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Saturday night inside the rather warm (okay hot) dome at Westfall the eight SVC schools got together for the annual SVC Preview. Many of the Ross County teams felt it was a little unFAIR that the preview was being held on this night, but nonetheless, the show must go on and that it did.
For those not familiar with the event, the matches are two sets straight to 25 (score starts 4-4 so actually the teams are playing straight to 21), but really beyond the meaningless score, I like breaking down the teams and getting a feel for what each team will look like in the year to come. It is no secret that last year’s senior class in the SVC was a deep, talented group, so a year later – as I expected, it left me checking my program to get familiar with many new faces.
I think the biggest storyline this year is how last year’s Big Three (Unioto, Adena, Westfall) was hit the hardest by graduation while many of the chasers are the teams with the most experience. This leaves us with the question of: Will the Big Three basically reload rather than rebuild and keep the standing status quo or will we see a shakeup and a parity that this league has rarely seen in its 39-year history? CLICK HERE FOR A LOOK AT SVC VOLLEYBALL HISTORY
Adena returns the most in terms of the top three teams from last year. The always rock-solid Adena defense will once again be a staple of the Lady Warriors and will be led by one of the league’s top passers in Carly Carroll. Kelsie Bossert also gained some experience a year ago in the back row as did Carissa Poehler in the middle on the attack for the Lady Warriors. Perhaps what makes Adena so dynamic is the emergence of Devon Putnam as well as one of the league’s new bright stars in Lanie Shea. Putnam, an experienced player, really looks to me to be primed to take that next step has a player. It was really impressive watching Putnam get off the floor throughout the summer then again Saturday night. The word I would use is explosion. She is really attacking the ball on the strong side and should be one of the league’s top players. As for Shea, she is extremely talented. Shea has great hands as a setter throughout the back row. When on the net, she is a capable left-handed hitter, but even with Rachael Foster taking on some of the setting duties, Shea still provides a threat taking the second ball live at the net with her strong hand.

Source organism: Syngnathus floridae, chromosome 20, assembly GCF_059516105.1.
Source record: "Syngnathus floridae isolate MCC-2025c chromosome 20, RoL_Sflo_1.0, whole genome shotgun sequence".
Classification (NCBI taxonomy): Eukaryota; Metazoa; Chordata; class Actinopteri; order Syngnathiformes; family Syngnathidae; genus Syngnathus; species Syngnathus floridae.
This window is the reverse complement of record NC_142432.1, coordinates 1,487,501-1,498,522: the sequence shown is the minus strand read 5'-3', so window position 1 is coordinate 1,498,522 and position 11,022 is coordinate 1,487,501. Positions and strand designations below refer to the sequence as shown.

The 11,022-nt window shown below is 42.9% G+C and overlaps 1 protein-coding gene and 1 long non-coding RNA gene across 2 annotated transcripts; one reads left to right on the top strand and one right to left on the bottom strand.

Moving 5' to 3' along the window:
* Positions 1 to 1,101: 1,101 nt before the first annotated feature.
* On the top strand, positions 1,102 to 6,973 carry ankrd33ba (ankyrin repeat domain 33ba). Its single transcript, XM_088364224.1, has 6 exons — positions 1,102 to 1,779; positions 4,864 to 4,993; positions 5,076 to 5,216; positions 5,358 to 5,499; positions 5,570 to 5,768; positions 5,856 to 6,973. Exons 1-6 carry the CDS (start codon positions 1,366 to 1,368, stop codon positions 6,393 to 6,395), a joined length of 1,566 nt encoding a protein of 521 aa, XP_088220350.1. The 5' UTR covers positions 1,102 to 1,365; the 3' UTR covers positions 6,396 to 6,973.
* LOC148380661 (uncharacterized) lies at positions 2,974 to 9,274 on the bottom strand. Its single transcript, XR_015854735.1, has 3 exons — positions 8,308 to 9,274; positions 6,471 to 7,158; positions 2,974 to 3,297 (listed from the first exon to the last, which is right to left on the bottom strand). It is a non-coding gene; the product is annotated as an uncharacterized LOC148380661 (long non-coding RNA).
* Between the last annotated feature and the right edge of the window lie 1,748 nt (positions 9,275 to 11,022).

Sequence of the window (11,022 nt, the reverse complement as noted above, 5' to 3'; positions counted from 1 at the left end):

When talking about elite individual players, perhaps the most dominate player in the league is Westfall’s Hannah Phillips. Phillips,who will share the 6-2 setting duties with Darby Beavers, is one of the league’s dominate net players and can really impact a match with one of the league’s most dominate serves. Westfall will certainly have a lot of new names that we will get familiar with in the first round of league play, but middle hitter Khayla Adair will be a factor at the net as the Lady Mustangs do have size and athleticism that should keep them in the top half of the league.